A Friendly Reminder from NWA Psychiatry

The coronavirus pandemic has affected us in many ways, but we still have choices. The staff at Northwest Arkansas Psychiatry reminds us that positivity has power, even during this difficult time.

What’s positive about your day during this time of crisis?

“Positivity is a big deal during this time. When people are able to come in we get the chance to make them smile, even with masks on. Something like that during a time like this can change someone’s whole day to a happy one.”

-Hannah Lloyd-Jones, Patient Care Assistant

“I am thankful for the opportunity to work when so many are not. Being able to see patients and give support to patients and other health care providers keeps me going. To see the support they are giving others and the amazing resilience of so many people encourages me and gives me hope for the future.”

– Dr. Lance Foster, Psychiatrist

What’s good about your day?

“Being able to help patients who are anxious during this crisis.”

-Jenny Gilreath, Nurse

“That we can be available to our patients via phone, video or in person.”

-Kristen Turnbull, Clinic Manager

“That we remain open to help our patients.”

-Brendi Burson, Patient Care Assistant

What encourages you right now?

“I am encouraged by working with a team that has rolled with the punches and made the best of a difficult situation. To see them come in each day with a smile and to hear them joke with one another and our patients has been great.”

-Dr. Randall Staley, Psychiatrist

“Being able to continue to provide care/support to our patients, whether it be through telemedicine or in person, has been a positive aspect during the crisis. It has been encouraging to see the community come together in a time of need. The support we have seen as healthcare works has been inspiring.”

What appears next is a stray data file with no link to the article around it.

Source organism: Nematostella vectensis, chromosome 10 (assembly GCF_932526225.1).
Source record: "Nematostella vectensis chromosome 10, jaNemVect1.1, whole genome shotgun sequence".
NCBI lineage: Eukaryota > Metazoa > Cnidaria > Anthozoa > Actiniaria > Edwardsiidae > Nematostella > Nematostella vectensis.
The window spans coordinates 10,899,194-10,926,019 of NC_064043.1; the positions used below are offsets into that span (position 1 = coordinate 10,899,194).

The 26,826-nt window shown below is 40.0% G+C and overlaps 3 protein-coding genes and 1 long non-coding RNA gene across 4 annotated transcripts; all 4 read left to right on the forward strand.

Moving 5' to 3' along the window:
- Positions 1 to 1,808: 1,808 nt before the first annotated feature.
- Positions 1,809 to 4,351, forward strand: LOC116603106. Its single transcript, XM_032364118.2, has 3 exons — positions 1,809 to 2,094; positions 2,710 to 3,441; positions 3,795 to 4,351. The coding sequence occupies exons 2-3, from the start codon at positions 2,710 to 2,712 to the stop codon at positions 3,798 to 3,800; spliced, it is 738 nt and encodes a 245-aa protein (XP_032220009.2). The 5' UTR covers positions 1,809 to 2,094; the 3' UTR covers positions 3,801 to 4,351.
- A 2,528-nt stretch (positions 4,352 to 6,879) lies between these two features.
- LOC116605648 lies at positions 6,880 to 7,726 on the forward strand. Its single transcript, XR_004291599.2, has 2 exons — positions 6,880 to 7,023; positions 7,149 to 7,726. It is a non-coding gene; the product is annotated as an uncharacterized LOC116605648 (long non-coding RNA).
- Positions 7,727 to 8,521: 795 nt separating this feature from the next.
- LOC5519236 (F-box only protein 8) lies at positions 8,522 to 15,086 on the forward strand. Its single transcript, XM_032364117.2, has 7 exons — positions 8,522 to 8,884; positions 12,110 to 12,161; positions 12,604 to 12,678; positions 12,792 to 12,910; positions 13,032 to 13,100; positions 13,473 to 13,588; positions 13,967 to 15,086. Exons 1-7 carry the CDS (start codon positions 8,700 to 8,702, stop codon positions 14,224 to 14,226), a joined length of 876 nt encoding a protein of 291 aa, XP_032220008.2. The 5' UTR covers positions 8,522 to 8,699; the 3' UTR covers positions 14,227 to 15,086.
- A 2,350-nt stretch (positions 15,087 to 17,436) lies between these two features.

-Brittany Seifert, Advanced Practice Registered Nurse

How can we encourage others?

“By reminding them that while our lives are changed by the current circumstances, we can still live our life with purpose, meaning and kindness toward one another.”

-Kristen Turnbull, Clinic Manager

“We need to be there for one another. Reach out when we see that someone is having a difficult day. Do something each day to make people smile.”

-Dr. Randall Staley, Psychiatrist

“Reminding them that this is not permanent, and encouraging finding new ways to remain connected to their community, friends and family. Reach out to people — even a simple text saying  ‘how are you?’” can give comfort in isolation.

-Jenny Gilreath, Nurse

”By keeping a positive attitude and smiling :)”

-Shawn Reeve, Scribe

“Giving others support in the big things, but also in small things and simple kind acts gives others hope and encourages them to pass it on by letting them know that we are in this together.”

– Dr. Lance Foster, Psychiatrist

How do you take care of yourself?

“Do something for yourself that you’ve wanted to do but never had the time.”

-Sierra Fenix, Patient Care Assistant

“Remain calm and practice deep breaths.”

-Brendi Burson, Patient Care Assistant

“Stay connected to others. Call people. Stay in contact with people you enjoy. We can be aware without being overwhelmed.”

-Nick Hopkins, Advanced Practice Registered Nurse